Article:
RSSAll Entries Tagged With: "medical equipment"

Problem areas within the hospital for chemical risks

When it comes to minimizing chemical risks in the environment of care, the lab and pharmacy are definitely areas that have experienced the greatest improvements over time.

To be fair, those areas should be evaluating [more]

Put pressure on vendors after medical equipment mishaps

When it comes to medical device problems that don’t injure patients, exert some leverage back on your vendors in the absence of any regulatory structure.

I imagine that in the contractual relationships you have with vendors, they are on the hook to provide you with appropriately maintained equipment. I think that a vendor would at least be [more]

The FDA encourages hospitals to stop using Steris SS1 processor

When the Food and Drug Administration (FDA) tells hospitals to seek alternatives for their Steris System 1 (SS1) processor, that’s bound to get a reaction.

The SS1 system is commonly used by hospitals for surgical and endoscopy device disinfection and sterilization. However, in a safety notice published December 3, the FDA says Steris Corp. modified the SS1 and that the agency hasn’t approved the modifications yet.

“FDA has received some reports [more]

Further thoughts on patient-owned equipment in the hospital

A quick follow-up to a post I made last week about patient-owned equipment coming into the hospital:

One thing you might want to consider relative to these types of devices is whether [more]

Joint Commission offers guidance, but no mandates, for patient-owned items

Many of you deal with patient-owned equipment, such as hair dryers, coming into the hospital.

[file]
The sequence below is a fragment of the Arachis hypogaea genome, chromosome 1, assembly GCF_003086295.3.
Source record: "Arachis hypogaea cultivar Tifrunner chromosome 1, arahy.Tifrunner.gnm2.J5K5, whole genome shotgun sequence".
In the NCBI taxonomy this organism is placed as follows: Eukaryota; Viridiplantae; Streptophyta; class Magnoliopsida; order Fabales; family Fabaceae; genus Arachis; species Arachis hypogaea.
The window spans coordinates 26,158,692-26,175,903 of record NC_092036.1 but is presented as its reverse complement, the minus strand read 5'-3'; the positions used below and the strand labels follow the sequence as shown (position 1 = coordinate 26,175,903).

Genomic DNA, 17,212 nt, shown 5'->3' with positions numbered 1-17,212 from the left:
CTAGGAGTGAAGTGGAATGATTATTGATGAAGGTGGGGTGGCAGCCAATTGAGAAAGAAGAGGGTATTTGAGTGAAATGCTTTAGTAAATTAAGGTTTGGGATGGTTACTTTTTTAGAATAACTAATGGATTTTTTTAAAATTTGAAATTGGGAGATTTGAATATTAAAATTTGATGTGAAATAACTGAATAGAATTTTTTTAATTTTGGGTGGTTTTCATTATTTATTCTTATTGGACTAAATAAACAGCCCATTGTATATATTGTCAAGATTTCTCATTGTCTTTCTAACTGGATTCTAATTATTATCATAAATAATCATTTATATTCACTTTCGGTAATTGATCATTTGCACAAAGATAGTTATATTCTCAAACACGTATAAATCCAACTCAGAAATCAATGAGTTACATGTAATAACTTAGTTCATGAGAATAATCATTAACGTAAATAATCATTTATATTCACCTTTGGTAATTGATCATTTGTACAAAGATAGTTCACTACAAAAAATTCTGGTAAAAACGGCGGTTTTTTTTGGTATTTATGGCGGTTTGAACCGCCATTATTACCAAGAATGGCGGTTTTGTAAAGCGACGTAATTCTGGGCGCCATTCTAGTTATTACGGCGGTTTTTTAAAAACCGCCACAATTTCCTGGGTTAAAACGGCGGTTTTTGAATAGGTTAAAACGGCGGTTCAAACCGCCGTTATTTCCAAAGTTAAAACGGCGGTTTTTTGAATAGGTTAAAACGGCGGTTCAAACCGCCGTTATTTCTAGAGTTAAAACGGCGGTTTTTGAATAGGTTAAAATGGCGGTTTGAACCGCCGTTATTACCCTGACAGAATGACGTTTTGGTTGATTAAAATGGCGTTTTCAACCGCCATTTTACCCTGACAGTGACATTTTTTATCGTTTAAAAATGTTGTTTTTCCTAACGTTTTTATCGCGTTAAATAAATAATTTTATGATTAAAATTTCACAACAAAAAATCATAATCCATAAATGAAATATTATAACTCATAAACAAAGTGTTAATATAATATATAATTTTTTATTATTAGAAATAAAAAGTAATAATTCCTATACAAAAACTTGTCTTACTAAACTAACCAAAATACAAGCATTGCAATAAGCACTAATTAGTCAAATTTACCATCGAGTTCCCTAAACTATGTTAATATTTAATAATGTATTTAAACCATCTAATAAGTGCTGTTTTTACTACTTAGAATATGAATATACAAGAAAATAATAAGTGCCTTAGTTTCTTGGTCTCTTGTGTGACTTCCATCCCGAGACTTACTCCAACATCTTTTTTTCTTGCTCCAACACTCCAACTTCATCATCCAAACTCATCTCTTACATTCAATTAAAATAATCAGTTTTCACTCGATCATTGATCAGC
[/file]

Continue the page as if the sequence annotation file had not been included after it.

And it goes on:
The Joint Commission published an FAQ on this topic last year, and this is one of those instances in which, in opening the risk assessment door, the FAQ provides just enough semi-specific information to confuse matters. [more]

Ensure someone in-house at least monitors medical equipment maintenance

From an empirical standpoint, each department with medical equipment being maintained by contract should have an inventory and be able to quantify compliance with whatever preventive maintenance sequence is identified.

The Joint Commission grants a lot of leeway [more]

Keeping a grip on your outsourced medical equipment management

When it comes to medical device management outsourced to vendors, you might consider monitoring the performance of equipment managed by contract as a function of downtime.

It may be that you are paying for more service than [more]

Keeping tabs on glutaraldehyde sneaking back in

A word of advice relative to conducting safety rounds: Sometimes a little due diligence will help keep things on the straight and narrow.

Lately in my client work, I’ve been running into glutaraldehyde-based disinfectants [more]

Follow-up about computers-on-wheels in corridors

I was talking to Steve MacArthur earlier today about some comments and e-mails we received regarding computers-on-wheels (COWs) in egress corridors, which Steve wrote about last week.

In his post, he noted a CMS memo that mentioned which wheeled items can remain in corridors. Two points we wanted to clarify [more]

Don’t park your wheeled computers in egress corridors

When it comes to computers-on-wheels (COWs) in corridors, the same rule applies as it would for most other items in egress corridors. Any item in a corridor (regardless of it’s purpose) may be left unattended for up to 30 minutes, after which, CMS has determined, the item ceases to be “in use” and becomes “storage.”

There are two exceptions [more]